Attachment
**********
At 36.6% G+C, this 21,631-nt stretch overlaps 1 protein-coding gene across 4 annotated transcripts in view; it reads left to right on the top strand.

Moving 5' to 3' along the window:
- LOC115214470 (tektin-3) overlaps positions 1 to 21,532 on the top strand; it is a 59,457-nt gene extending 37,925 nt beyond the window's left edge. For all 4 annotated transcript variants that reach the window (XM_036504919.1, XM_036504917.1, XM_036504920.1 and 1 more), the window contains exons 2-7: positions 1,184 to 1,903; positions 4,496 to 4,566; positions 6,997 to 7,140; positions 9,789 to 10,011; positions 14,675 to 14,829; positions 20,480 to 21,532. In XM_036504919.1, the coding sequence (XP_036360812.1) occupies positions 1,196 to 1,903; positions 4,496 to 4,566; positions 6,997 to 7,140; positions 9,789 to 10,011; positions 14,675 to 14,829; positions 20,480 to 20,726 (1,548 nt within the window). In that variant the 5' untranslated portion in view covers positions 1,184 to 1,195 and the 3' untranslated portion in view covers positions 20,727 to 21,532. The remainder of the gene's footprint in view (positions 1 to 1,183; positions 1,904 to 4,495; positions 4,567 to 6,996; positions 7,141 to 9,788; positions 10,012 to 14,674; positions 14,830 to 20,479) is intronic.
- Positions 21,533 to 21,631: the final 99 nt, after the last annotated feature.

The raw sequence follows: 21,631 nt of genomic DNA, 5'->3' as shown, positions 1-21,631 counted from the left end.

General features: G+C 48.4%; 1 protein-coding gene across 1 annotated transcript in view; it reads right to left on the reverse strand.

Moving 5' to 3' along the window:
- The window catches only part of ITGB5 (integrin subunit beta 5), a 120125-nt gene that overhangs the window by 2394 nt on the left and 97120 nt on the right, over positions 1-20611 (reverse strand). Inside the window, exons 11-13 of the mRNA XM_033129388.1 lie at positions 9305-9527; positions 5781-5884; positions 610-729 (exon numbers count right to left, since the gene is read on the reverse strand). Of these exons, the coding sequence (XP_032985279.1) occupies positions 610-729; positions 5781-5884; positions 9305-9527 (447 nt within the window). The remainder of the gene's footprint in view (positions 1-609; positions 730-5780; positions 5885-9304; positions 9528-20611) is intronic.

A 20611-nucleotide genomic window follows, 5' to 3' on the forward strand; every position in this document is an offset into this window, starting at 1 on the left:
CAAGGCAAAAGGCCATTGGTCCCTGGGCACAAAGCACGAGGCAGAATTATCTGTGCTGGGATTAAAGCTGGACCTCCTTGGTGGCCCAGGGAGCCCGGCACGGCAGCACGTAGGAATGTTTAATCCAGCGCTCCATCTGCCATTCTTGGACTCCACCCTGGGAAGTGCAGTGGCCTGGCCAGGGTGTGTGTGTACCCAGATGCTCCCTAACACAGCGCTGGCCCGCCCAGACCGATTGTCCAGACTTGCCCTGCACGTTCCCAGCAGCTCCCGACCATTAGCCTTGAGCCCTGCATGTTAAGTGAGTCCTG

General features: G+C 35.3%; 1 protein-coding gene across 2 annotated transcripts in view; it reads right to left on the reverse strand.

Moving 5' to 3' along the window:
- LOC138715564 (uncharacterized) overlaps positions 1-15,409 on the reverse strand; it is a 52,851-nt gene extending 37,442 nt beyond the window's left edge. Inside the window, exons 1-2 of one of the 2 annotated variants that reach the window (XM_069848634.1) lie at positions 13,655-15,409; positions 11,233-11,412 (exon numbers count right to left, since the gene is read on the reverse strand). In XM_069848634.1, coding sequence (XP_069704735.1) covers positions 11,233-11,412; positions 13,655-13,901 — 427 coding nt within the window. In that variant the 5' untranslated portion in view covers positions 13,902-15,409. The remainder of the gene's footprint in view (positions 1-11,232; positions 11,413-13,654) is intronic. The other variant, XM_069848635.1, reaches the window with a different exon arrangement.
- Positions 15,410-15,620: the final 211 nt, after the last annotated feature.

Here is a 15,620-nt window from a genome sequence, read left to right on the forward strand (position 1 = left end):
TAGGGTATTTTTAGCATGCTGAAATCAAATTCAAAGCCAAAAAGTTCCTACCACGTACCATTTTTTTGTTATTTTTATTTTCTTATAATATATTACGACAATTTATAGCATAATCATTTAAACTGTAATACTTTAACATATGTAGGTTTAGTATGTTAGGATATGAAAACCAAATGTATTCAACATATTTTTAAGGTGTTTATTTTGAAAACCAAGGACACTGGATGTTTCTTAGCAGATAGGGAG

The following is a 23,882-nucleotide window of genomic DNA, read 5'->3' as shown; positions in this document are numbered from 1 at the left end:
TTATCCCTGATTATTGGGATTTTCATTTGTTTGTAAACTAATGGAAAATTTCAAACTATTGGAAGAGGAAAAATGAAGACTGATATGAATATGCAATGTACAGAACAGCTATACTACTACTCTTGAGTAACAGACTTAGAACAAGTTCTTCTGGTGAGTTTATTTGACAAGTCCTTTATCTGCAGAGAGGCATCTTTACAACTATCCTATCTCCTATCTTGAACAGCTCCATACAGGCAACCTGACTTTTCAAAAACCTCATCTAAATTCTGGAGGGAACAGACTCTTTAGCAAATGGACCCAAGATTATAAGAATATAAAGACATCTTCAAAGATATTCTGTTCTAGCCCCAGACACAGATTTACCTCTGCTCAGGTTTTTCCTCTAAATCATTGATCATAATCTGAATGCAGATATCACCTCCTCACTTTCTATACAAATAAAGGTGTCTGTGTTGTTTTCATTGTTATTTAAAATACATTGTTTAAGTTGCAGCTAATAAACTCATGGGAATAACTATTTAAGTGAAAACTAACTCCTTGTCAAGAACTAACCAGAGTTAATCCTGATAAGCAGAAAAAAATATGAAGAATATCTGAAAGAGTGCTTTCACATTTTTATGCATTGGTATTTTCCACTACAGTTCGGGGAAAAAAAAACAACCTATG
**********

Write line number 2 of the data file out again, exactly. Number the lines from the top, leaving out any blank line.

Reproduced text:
Moving 5' to 3' along the window: